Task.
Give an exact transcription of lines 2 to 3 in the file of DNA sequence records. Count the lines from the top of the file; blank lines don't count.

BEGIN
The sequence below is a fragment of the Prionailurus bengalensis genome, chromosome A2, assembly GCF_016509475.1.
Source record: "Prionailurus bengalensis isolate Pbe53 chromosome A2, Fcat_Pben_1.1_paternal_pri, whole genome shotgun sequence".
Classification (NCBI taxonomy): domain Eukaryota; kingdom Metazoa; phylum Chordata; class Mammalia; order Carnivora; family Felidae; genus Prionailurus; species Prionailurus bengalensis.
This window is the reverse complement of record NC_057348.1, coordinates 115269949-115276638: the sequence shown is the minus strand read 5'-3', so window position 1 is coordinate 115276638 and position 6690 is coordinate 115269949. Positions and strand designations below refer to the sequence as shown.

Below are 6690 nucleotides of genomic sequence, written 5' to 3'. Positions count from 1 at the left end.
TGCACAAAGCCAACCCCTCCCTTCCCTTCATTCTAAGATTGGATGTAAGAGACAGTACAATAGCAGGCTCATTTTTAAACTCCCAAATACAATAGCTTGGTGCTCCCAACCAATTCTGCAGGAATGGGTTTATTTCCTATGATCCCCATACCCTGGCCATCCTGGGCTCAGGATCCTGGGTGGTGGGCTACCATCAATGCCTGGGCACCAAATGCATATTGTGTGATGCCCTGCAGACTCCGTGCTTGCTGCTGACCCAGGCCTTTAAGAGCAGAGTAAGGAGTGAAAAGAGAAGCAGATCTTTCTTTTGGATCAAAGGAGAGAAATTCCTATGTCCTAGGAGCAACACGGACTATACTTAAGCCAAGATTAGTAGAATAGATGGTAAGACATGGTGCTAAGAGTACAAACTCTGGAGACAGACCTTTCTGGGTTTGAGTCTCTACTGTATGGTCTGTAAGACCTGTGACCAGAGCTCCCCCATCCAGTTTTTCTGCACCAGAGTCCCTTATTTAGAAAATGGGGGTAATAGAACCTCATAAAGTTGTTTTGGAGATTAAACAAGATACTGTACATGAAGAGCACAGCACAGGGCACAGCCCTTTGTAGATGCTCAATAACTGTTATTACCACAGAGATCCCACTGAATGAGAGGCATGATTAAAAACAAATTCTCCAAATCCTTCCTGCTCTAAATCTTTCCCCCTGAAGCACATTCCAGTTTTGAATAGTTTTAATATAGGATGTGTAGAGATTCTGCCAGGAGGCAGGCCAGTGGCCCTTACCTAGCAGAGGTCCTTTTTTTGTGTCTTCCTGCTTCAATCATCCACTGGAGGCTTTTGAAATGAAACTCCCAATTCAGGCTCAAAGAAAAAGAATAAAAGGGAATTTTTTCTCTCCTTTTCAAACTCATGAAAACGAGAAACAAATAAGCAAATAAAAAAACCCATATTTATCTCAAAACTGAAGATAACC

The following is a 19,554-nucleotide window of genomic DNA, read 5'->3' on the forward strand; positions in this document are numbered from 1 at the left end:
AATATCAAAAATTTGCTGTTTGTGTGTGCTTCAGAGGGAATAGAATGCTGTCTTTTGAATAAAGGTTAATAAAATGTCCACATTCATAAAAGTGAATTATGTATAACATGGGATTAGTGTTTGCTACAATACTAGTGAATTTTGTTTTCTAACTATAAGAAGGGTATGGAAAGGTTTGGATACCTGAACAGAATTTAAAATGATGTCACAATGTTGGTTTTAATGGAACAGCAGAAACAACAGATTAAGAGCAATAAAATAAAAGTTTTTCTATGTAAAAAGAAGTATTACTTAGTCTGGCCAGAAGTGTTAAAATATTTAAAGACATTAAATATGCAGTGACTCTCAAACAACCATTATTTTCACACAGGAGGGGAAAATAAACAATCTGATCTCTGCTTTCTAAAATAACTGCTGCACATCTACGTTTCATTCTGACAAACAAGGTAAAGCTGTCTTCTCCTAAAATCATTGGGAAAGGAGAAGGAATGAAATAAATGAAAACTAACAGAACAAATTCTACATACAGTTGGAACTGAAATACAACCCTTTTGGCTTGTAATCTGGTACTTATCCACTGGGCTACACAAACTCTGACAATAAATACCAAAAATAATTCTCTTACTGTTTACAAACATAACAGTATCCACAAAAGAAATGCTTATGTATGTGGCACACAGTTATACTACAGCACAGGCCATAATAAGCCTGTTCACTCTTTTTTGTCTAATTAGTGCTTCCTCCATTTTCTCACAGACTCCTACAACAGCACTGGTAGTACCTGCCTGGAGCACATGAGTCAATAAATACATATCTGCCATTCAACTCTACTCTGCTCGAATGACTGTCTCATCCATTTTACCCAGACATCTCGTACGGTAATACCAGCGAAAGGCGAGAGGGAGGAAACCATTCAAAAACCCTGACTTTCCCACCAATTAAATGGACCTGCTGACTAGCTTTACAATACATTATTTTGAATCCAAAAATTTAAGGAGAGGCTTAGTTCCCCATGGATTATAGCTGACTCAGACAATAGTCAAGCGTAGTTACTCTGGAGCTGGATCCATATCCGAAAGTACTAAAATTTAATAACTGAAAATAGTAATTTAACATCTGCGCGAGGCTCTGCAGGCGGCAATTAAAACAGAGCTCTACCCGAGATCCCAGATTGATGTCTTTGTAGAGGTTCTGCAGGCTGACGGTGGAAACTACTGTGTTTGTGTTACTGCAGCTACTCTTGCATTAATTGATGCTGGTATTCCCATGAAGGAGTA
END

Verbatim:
Source record: "Prionailurus bengalensis isolate Pbe53 chromosome A2, Fcat_Pben_1.1_paternal_pri, whole genome shotgun sequence".
Classification (NCBI taxonomy): domain Eukaryota; kingdom Metazoa; phylum Chordata; class Mammalia; order Carnivora; family Felidae; genus Prionailurus; species Prionailurus bengalensis.